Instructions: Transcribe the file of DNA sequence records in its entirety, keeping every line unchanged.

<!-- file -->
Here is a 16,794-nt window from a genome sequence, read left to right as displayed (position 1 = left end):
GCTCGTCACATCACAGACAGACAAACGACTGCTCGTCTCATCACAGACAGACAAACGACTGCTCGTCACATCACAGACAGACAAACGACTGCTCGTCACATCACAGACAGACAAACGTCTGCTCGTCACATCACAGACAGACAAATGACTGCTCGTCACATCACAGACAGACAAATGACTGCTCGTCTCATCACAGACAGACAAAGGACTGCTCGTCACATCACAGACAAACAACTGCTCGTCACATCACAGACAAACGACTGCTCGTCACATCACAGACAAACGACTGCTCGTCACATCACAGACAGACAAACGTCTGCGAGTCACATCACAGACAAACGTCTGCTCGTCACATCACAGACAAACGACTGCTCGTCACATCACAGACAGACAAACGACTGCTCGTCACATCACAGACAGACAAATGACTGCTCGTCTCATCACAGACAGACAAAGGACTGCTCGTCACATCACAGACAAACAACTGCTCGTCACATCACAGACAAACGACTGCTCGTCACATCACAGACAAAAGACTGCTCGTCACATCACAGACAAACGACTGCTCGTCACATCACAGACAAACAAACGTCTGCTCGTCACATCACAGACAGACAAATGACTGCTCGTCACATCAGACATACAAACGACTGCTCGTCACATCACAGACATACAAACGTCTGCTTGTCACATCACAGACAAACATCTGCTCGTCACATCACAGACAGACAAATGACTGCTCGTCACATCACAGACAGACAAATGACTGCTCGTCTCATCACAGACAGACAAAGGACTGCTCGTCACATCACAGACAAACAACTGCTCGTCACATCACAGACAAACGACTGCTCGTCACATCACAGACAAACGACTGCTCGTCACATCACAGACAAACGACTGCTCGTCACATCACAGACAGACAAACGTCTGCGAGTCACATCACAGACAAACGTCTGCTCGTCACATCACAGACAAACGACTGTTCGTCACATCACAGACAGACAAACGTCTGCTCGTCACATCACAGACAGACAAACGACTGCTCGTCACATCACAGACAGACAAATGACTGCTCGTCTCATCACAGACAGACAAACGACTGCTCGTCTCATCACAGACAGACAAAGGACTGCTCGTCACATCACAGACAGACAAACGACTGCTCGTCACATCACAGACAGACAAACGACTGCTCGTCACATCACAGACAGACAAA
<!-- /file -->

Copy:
Here is a 16,794-nt window from a genome sequence, read left to right as displayed (position 1 = left end):
GCTCGTCACATCACAGACAGACAAACGACTGCTCGTCTCATCACAGACAGACAAACGACTGCTCGTCACATCACAGACAGACAAACGACTGCTCGTCACATCACAGACAGACAAACGTCTGCTCGTCACATCACAGACAGACAAATGACTGCTCGTCACATCACAGACAGACAAATGACTGCTCGTCTCATCACAGACAGACAAAGGACTGCTCGTCACATCACAGACAAACAACTGCTCGTCACATCACAGACAAACGACTGCTCGTCACATCACAGACAAACGACTGCTCGTCACATCACAGACAGACAAACGTCTGCGAGTCACATCACAGACAAACGTCTGCTCGTCACATCACAGACAAACGACTGCTCGTCACATCACAGACAGACAAACGACTGCTCGTCACATCACAGACAGACAAATGACTGCTCGTCTCATCACAGACAGACAAAGGACTGCTCGTCACATCACAGACAAACAACTGCTCGTCACATCACAGACAAACGACTGCTCGTCACATCACAGACAAAAGACTGCTCGTCACATCACAGACAAACGACTGCTCGTCACATCACAGACAAACAAACGTCTGCTCGTCACATCACAGACAGACAAATGACTGCTCGTCACATCAGACATACAAACGACTGCTCGTCACATCACAGACATACAAACGTCTGCTTGTCACATCACAGACAAACATCTGCTCGTCACATCACAGACAGACAAATGACTGCTCGTCACATCACAGACAGACAAATGACTGCTCGTCTCATCACAGACAGACAAAGGACTGCTCGTCACATCACAGACAAACAACTGCTCGTCACATCACAGACAAACGACTGCTCGTCACATCACAGACAAACGACTGCTCGTCACATCACAGACAAACGACTGCTCGTCACATCACAGACAGACAAACGTCTGCGAGTCACATCACAGACAAACGTCTGCTCGTCACATCACAGACAAACGACTGTTCGTCACATCACAGACAGACAAACGTCTGCTCGTCACATCACAGACAGACAAACGACTGCTCGTCACATCACAGACAGACAAATGACTGCTCGTCTCATCACAGACAGACAAACGACTGCTCGTCTCATCACAGACAGACAAAGGACTGCTCGTCACATCACAGACAGACAAACGACTGCTCGTCACATCACAGACAGACAAACGACTGCTCGTCACATCACAGACAGACAAA